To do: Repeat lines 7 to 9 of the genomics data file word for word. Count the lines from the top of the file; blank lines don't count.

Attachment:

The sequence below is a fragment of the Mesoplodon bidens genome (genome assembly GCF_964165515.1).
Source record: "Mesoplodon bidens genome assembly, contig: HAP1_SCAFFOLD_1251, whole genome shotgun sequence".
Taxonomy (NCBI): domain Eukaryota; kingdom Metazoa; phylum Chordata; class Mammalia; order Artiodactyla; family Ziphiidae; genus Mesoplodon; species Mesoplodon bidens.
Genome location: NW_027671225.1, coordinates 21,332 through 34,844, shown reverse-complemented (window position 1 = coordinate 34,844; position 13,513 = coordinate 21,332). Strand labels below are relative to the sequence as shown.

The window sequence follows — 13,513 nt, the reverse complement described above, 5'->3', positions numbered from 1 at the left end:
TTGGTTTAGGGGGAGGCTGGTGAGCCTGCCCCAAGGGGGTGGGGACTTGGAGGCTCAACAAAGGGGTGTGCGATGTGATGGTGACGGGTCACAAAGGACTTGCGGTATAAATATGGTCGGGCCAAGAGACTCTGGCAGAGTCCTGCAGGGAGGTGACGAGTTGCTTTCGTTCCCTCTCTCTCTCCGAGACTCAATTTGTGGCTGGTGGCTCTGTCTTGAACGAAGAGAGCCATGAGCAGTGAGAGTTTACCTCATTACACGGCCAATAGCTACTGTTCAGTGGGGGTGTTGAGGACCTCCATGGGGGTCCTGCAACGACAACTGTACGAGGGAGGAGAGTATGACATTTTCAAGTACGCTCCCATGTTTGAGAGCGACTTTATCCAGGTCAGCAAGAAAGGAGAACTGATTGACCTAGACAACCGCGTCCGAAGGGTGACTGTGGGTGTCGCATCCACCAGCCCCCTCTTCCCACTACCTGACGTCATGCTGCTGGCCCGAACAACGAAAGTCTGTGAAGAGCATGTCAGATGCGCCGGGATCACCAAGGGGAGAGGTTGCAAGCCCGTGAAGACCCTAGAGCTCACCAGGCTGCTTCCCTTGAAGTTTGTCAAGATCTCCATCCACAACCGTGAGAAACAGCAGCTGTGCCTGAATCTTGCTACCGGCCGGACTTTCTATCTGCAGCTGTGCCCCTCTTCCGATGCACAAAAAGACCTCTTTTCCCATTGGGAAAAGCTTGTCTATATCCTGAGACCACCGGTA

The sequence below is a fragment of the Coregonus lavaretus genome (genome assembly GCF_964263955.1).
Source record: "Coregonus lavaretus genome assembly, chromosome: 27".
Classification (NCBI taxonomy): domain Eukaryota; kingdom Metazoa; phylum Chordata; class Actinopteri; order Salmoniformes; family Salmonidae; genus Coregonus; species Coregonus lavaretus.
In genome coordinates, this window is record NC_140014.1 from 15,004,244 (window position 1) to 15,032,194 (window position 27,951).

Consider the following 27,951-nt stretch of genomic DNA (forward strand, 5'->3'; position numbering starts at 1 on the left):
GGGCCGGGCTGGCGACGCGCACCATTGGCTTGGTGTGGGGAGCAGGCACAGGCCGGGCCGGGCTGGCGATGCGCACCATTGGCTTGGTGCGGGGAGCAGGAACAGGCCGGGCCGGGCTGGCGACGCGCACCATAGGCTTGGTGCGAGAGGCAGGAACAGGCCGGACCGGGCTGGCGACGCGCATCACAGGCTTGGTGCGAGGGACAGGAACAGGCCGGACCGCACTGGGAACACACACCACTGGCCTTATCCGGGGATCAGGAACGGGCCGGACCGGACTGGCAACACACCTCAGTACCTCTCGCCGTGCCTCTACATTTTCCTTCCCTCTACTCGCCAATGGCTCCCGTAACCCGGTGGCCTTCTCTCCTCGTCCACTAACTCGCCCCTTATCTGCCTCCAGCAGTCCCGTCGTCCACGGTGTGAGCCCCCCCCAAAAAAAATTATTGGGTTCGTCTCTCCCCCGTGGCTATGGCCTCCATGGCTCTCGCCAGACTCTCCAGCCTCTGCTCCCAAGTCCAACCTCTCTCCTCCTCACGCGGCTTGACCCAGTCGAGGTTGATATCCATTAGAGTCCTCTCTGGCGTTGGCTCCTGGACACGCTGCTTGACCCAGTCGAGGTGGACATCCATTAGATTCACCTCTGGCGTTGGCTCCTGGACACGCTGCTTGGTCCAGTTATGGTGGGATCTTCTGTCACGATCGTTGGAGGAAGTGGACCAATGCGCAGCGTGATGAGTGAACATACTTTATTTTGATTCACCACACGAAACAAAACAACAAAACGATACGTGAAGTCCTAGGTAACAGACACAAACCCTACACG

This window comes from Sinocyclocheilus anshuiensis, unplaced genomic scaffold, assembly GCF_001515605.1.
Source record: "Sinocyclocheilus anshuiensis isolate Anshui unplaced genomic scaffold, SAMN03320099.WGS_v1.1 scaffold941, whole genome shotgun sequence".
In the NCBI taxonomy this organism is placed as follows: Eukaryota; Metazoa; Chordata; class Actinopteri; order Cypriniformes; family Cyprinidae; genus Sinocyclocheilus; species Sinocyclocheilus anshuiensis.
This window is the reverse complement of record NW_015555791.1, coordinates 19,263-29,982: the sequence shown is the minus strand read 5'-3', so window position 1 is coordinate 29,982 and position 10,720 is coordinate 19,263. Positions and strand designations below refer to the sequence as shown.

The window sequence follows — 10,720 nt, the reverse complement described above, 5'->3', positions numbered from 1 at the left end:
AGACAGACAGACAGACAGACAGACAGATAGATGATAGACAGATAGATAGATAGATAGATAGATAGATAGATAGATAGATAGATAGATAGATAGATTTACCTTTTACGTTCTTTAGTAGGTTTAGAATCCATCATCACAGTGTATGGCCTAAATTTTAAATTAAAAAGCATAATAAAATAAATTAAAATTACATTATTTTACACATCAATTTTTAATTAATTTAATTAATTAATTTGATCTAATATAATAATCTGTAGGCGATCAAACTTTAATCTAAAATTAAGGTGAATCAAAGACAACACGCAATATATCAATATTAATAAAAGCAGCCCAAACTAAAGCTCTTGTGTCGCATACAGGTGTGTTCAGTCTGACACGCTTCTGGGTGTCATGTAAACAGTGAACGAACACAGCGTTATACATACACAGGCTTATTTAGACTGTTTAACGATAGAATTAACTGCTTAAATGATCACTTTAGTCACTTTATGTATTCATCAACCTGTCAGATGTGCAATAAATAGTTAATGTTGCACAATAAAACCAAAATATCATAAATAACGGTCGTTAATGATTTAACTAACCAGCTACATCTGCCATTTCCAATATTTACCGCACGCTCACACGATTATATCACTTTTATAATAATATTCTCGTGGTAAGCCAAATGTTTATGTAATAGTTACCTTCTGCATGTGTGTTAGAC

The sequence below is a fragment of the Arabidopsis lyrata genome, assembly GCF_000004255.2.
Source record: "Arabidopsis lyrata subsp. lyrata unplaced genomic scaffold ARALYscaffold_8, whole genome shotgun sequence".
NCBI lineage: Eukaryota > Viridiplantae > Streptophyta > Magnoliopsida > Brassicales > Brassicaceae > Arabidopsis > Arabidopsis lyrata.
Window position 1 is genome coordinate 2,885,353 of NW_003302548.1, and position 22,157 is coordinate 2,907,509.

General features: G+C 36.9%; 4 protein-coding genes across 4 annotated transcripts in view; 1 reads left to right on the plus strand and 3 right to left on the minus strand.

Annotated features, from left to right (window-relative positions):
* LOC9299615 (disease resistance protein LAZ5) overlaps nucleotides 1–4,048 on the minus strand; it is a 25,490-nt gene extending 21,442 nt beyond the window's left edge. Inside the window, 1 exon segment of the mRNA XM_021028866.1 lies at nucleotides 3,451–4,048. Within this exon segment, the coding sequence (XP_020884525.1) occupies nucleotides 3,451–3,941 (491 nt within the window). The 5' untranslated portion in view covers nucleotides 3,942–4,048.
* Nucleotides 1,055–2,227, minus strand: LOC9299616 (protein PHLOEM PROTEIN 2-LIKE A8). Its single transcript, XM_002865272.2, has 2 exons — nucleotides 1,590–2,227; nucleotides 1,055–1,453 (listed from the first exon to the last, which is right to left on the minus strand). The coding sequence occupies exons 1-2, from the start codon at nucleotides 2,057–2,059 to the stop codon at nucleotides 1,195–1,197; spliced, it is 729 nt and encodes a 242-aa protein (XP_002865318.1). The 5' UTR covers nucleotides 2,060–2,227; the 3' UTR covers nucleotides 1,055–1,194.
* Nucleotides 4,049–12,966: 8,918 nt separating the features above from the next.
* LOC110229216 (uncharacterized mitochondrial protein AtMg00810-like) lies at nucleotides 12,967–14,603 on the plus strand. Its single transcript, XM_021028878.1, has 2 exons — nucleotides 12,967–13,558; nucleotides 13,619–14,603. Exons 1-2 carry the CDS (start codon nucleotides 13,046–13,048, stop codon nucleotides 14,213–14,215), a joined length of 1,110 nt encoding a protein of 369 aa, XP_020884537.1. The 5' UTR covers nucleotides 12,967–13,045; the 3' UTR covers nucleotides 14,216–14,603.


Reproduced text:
The sequence below is a fragment of the Coregonus lavaretus genome (genome assembly GCF_964263955.1).
Source record: "Coregonus lavaretus genome assembly, chromosome: 27".
Classification (NCBI taxonomy): domain Eukaryota; kingdom Metazoa; phylum Chordata; class Actinopteri; order Salmoniformes; family Salmonidae; genus Coregonus; species Coregonus lavaretus.